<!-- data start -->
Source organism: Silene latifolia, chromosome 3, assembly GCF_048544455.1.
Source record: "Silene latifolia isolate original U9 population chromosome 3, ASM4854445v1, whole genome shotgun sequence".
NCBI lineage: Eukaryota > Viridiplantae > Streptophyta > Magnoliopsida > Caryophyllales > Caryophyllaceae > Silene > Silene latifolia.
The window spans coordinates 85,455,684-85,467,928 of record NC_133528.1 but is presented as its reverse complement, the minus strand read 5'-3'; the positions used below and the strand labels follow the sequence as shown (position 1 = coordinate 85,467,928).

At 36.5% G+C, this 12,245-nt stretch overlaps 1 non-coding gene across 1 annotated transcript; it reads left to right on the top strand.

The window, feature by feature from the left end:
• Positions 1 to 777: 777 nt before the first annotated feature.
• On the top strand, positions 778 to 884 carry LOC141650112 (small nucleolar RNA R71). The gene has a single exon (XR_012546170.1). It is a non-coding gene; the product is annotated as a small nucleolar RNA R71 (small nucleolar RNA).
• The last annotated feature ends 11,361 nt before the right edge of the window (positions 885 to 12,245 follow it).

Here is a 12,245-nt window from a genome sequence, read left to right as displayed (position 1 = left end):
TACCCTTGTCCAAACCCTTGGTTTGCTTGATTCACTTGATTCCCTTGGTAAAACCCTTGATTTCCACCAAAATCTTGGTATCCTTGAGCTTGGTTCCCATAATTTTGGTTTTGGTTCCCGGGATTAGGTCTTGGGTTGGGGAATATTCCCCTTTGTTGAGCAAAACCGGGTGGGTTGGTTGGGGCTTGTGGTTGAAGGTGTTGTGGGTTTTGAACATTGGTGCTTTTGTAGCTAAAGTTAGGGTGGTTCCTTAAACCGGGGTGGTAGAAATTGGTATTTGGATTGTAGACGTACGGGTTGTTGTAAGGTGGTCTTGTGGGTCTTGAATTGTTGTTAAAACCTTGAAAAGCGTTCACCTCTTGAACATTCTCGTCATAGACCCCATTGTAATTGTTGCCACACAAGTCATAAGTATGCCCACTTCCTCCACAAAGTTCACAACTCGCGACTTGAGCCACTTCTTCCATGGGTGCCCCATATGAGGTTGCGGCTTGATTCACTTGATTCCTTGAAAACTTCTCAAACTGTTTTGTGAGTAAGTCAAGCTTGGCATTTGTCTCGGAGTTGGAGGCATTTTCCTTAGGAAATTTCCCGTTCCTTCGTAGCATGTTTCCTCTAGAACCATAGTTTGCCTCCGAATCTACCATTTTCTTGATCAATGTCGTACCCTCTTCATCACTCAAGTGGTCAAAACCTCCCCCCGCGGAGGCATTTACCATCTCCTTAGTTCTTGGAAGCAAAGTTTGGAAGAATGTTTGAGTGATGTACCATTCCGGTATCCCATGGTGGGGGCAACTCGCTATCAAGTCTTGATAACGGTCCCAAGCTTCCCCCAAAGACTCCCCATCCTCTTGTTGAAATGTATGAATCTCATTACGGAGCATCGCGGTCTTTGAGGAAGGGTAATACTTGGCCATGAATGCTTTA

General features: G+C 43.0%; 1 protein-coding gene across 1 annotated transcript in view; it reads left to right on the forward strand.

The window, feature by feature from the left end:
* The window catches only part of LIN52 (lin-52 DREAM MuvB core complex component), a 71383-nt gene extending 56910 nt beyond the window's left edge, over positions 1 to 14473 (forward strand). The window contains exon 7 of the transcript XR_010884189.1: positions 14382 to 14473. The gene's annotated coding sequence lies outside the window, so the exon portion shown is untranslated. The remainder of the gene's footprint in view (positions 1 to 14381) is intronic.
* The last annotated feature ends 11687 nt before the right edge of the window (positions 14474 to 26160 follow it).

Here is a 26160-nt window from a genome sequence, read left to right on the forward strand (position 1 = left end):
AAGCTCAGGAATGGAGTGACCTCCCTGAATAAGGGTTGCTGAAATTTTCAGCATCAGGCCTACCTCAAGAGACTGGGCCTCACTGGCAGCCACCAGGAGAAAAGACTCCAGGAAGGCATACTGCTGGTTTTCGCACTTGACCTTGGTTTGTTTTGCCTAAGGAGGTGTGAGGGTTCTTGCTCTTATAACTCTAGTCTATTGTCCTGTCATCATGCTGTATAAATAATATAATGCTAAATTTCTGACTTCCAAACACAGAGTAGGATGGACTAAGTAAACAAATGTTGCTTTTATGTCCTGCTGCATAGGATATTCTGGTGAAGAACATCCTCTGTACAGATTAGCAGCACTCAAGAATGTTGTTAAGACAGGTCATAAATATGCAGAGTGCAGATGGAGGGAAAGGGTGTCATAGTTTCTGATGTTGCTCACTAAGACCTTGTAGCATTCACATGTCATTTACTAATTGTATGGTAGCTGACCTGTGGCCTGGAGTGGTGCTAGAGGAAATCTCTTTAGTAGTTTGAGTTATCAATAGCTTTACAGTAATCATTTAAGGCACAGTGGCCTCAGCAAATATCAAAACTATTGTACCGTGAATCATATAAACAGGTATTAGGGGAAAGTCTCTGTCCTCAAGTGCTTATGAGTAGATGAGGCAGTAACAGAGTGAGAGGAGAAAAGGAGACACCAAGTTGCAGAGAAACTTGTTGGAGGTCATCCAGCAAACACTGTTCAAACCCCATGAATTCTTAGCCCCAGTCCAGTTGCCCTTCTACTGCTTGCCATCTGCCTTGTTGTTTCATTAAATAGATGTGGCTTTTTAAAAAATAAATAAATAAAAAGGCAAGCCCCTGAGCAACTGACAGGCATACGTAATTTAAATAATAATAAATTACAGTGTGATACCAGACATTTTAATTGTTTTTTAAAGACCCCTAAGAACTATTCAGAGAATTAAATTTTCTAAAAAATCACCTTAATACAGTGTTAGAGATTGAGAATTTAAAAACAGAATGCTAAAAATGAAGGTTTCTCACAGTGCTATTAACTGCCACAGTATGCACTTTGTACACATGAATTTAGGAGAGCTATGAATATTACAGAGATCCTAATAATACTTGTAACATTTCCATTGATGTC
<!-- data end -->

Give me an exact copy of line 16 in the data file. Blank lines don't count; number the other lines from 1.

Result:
Here is a 26160-nt window from a genome sequence, read left to right on the forward strand (position 1 = left end):